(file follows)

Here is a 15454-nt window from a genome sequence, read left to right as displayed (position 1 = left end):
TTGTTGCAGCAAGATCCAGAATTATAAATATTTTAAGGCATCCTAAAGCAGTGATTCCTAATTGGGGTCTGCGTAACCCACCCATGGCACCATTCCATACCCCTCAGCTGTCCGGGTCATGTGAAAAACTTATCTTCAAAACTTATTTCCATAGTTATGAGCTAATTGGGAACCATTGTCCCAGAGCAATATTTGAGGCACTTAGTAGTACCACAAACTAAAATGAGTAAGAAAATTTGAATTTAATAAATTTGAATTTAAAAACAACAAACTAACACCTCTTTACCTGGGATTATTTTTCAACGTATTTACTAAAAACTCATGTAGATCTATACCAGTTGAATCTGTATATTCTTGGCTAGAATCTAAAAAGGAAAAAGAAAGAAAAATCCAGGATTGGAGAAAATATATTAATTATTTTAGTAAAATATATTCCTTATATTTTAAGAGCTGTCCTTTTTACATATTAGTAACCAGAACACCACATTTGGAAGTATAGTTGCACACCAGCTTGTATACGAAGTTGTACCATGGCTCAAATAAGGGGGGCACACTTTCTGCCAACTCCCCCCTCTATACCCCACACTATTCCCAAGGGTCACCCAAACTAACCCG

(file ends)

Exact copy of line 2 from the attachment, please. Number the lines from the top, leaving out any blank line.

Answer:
TTGTTGCAGCAAGATCCAGAATTATAAATATTTTAAGGCATCCTAAAGCAGTGATTCCTAATTGGGGTCTGCGTAACCCACCCATGGCACCATTCCATACCCCTCAGCTGTCCGGGTCATGTGAAAAACTTATCTTCAAAACTTATTTCCATAGTTATGAGCTAATTGGGAACCATTGTCCCAGAGCAATATTTGAGGCACTTAGTAGTACCACAAACTAAAATGAGTAAGAAAATTTGAATTTAATAAATTTGAATTTAAAAACAACAAACTAACACCTCTTTACCTGGGATTATTTTTCAACGTATTTACTAAAAACTCATGTAGATCTATACCAGTTGAATCTGTATATTCTTGGCTAGAATCTAAAAAGGAAAAAGAAAGAAAAATCCAGGATTGGAGAAAATATATTAATTATTTTAGTAAAATATATTCCTTATATTTTAAGAGCTGTCCTTTTTACATATTAGTAACCAGAACACCACATTTGGAAGTATAGTTGCACACCAGCTTGTATACGAAGTTGTACCATGGCTCAAATAAGGGGGGCACACTTTCTGCCAACTCCCCCCTCTATACCCCACACTATTCCCAAGGGTCACCCAAACTAACCCG